Week in Review
Global equities recovered somewhat last week, perhaps encouraged by the fact that while most global growth indicators have softened in recent months, they’re overall still consistent with at least moderate growth (i.e. no recession) and low inflation. Central banks are also not deaf, with the Reserve Bank of New Zealand becoming the latest to turn dovish – indicating the next move in rates would now likely be down. Bond yields continued to edge lower, with the US market now fully pricing a Fed rate cut by year-end!
Against this backdrop, one positive report last week was a better than expected improvement in Germany’s key IFO business sentiment indicator in March. The final estimate of US Q4 annualised GDP growth was also reasonable, revealing a close-to-trend pace of 2.2%.
In Australia, the ABS official measure of job vacancies edged up 1.4% in the three-months to February – which is more encouraging than that seen recently from the monthly ANZ job ads series – suggesting there may still be some life in the labour market yet.
Global markets are likely to remain on “recession watch” this week, with key readings due on US retail sales and manufacturing activity on Monday, and the all-important March payrolls report on Friday. But those waiting for the recession “shoe to drop” are likely to remain disappointed this week, with reasonable level of retail spending, manufacturing activity and employment growth expected. Indeed, as I’ve long noted, one risk given the very low level of US unemployment (3.8%) will be annual growth in average hourly earnings in Friday’s payrolls report, which is expected to hold steady at 3.4%. A much higher than expected wage result could see bond yields spike higher and the benign Fed outlook thrown into question.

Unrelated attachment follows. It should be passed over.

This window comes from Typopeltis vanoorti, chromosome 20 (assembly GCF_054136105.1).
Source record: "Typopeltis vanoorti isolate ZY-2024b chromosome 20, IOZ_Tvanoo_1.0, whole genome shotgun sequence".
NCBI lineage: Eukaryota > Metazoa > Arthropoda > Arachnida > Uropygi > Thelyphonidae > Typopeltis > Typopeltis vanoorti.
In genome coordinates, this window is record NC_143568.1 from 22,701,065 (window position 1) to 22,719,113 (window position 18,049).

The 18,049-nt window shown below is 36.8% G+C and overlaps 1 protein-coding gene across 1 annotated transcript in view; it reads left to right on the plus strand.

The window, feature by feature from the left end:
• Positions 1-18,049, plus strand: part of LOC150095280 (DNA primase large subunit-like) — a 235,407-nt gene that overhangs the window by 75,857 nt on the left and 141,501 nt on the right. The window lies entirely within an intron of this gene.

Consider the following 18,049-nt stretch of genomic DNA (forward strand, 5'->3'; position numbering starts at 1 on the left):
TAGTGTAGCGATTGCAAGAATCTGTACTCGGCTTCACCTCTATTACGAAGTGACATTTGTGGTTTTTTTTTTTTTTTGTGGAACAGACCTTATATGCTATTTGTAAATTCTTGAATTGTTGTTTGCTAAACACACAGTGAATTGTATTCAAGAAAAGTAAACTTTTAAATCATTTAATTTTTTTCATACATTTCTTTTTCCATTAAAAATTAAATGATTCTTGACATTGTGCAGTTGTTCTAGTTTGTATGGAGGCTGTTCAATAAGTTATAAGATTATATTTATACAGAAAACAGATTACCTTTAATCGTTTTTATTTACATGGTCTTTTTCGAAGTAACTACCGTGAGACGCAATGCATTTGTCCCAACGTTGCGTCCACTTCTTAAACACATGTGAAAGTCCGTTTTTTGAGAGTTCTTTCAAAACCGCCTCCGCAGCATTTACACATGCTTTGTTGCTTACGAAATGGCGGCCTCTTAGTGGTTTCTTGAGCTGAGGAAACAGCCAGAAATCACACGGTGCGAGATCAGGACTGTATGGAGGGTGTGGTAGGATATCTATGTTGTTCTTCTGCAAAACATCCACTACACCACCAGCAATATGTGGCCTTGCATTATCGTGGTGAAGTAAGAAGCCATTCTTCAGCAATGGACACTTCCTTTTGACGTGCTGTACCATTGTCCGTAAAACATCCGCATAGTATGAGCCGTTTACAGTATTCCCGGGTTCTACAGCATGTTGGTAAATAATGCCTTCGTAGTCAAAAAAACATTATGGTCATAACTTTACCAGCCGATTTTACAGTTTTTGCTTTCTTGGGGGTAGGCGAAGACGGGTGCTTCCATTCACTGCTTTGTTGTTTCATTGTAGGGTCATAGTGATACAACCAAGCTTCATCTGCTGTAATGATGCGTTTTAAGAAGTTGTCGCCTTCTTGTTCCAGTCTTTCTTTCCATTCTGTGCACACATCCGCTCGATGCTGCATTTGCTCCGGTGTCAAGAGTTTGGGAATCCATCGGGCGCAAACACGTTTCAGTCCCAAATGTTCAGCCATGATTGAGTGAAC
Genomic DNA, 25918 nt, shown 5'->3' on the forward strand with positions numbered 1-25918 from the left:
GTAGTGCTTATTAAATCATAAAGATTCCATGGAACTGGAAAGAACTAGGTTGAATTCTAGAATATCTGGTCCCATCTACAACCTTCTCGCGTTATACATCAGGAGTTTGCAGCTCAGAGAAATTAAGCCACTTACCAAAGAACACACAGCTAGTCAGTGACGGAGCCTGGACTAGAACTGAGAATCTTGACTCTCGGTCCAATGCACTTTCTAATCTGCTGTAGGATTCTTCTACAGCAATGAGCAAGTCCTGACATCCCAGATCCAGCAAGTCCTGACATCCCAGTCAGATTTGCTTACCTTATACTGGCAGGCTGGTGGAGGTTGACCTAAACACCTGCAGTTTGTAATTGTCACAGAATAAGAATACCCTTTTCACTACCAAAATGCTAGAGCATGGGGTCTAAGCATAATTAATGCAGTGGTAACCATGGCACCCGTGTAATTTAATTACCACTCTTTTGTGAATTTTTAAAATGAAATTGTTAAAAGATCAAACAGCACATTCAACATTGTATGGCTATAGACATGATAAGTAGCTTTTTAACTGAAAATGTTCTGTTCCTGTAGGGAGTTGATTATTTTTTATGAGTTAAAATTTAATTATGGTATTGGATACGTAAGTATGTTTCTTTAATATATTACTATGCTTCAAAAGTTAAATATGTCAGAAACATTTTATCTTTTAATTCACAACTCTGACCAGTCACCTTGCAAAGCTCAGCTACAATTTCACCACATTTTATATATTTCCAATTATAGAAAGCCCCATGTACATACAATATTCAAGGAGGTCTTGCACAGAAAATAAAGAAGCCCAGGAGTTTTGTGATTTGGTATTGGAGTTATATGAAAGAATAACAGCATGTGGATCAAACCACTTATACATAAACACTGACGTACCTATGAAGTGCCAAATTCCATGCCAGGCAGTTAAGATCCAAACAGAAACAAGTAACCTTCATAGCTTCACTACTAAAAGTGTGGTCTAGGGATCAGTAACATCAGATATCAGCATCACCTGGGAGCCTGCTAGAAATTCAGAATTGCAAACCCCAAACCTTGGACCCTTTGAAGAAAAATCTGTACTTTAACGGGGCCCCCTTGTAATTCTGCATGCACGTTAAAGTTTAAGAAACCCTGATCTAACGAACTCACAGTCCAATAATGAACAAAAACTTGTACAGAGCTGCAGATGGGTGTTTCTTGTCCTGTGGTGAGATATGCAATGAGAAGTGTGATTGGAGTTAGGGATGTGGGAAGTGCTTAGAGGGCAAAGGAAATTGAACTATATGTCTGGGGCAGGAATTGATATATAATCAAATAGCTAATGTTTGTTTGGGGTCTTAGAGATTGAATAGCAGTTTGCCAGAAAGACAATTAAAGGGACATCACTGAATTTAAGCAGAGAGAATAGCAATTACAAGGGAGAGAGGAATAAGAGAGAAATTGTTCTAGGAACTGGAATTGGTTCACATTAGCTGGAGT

US-China trade talks will also continue to simmer this week, with key Chinese officials this time visiting Washington to continue the dialogue. Markets will also continue to look on in bemusement as the Brexit drama plays on.
In Australia, focus is on “super Tuesday” when both the Federal Budget and the RBA meeting take place. While the RBA is expected to merely reiterate its “balanced risks” outlook, more interest will be on the Budget – and specifically the size and timing of any income boost to households, via tax cuts or otherwise. With high iron ore prices producing a healthier pre-election bottom line, the Government has the economic and political justification to “go big and go households”. While unlikely, a big enough spending splurge could throw into question the need for the RBA to cut rates later this year. Likely soft retail sales and house prices this week will also underline the need for some form of either monetary or fiscal stimulus.
Have a Great Week!